Practice Relating to Rule 101. The Principle of Legality
Poland’s Constitution (1997) states: “Only a person who has committed an act prohibited by a statute in force at the moment of commission thereof, and which is subject to a penalty, shall be held criminally responsible.”
Poland’s Penal Code (1997) states: “Criminal liability shall be incurred only by a person who commits an act prohibited under penalty, by a law in force at the time of its commission.”
In 2004, in its fifth periodic report to the Human Rights Committee, Poland stated:
In the judgement of 26 July 1991 the Supreme Court indicated that standards of a democratic state of law require that the principle nullum crimen sine lege,
arising from article 15 of the [1966 International Covenant on Civil and Political Rights (ICCPR)], should be used in all penal measures (not only in those of criminal law). At present it is one of the constitutional guarantees, according to which “Penal liability shall be incurred only by a person who commits an act prohibited under penalty, by a law in force at the time of its commission”. This principle is likewise contained in article 1 § 1 of the Penal Code. The Constitution specifies that, analogously to article 15.2 of the ICCPR, the above principle does not preclude penalisation for an act which at the time of its commission constituted an offence under international law. It is also guaranteed that war crimes and crimes against humanity are non-prescriptible. A provision to this effect was furthermore contained in the Law on the National Remembrance Institute – Commission for the Prosecution of Crimes Against the Polish Nation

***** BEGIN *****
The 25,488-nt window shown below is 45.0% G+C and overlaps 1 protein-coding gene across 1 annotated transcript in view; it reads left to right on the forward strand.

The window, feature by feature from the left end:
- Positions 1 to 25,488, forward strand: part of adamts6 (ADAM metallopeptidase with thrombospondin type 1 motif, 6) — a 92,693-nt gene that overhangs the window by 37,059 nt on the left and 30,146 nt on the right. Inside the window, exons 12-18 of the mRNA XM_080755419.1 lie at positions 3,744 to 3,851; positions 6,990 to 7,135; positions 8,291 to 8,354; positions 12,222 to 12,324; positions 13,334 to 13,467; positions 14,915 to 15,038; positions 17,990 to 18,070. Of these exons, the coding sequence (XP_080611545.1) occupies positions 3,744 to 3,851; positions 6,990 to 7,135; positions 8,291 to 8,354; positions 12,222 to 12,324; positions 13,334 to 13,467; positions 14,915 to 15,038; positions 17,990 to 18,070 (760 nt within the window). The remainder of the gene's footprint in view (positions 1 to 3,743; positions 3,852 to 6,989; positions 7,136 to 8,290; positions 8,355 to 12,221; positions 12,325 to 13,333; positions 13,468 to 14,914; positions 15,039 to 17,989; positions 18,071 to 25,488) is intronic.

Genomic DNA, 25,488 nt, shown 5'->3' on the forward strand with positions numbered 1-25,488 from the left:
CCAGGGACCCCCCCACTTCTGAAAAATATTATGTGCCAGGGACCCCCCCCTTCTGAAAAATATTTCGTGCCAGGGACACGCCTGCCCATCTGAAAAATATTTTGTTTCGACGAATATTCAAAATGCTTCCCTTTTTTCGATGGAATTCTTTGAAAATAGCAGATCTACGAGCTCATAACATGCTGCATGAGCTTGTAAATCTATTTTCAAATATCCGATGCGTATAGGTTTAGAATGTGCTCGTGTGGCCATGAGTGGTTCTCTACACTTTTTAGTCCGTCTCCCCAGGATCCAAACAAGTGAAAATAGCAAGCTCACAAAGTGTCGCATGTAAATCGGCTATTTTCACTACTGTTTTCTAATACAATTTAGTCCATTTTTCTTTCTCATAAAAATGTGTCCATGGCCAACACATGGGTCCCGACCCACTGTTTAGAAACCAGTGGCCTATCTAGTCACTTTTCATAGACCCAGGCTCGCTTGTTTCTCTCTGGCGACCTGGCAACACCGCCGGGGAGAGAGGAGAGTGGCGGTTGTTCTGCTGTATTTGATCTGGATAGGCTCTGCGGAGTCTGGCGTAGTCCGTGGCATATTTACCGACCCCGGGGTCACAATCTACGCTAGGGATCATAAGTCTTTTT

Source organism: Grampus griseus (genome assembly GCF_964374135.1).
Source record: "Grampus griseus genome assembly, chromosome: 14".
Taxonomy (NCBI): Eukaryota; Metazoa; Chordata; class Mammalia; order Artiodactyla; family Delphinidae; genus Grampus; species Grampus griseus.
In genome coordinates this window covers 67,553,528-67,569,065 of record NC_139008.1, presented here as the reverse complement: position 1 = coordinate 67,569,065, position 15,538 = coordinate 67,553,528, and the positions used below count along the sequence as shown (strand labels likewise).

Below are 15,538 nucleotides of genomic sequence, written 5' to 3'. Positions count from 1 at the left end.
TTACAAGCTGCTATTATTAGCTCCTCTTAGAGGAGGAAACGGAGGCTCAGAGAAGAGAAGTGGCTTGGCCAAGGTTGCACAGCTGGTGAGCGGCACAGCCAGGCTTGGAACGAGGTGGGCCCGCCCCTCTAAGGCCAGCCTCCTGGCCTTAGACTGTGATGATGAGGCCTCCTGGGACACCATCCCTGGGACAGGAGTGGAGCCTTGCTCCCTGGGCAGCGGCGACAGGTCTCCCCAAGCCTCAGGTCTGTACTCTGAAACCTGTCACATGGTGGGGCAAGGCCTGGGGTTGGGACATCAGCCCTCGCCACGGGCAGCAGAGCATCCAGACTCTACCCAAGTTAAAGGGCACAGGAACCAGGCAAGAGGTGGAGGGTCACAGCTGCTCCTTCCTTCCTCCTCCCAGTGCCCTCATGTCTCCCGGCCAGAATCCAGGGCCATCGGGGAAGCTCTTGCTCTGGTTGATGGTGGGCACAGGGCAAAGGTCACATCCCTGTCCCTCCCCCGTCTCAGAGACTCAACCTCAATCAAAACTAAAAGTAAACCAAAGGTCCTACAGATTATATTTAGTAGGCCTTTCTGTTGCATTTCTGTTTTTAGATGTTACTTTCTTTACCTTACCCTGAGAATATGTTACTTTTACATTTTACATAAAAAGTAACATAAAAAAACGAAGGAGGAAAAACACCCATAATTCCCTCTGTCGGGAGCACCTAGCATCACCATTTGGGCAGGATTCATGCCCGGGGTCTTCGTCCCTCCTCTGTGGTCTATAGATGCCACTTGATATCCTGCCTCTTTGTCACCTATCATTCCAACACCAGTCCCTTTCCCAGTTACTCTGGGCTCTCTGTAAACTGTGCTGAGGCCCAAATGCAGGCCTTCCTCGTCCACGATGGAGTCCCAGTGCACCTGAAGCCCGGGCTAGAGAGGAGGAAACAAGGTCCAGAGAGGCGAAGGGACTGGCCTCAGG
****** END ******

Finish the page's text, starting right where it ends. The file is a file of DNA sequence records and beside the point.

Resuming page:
. Prosecution of Communist crimes perpetrated in Poland in the period 1944–1989 on the strength of this law takes place with the observance of the principle lex retro non agit
in the sense that currently prosecuted are only those acts of functionaries of the Communist state which constituted offences under the criminal law in force at the time of their commission.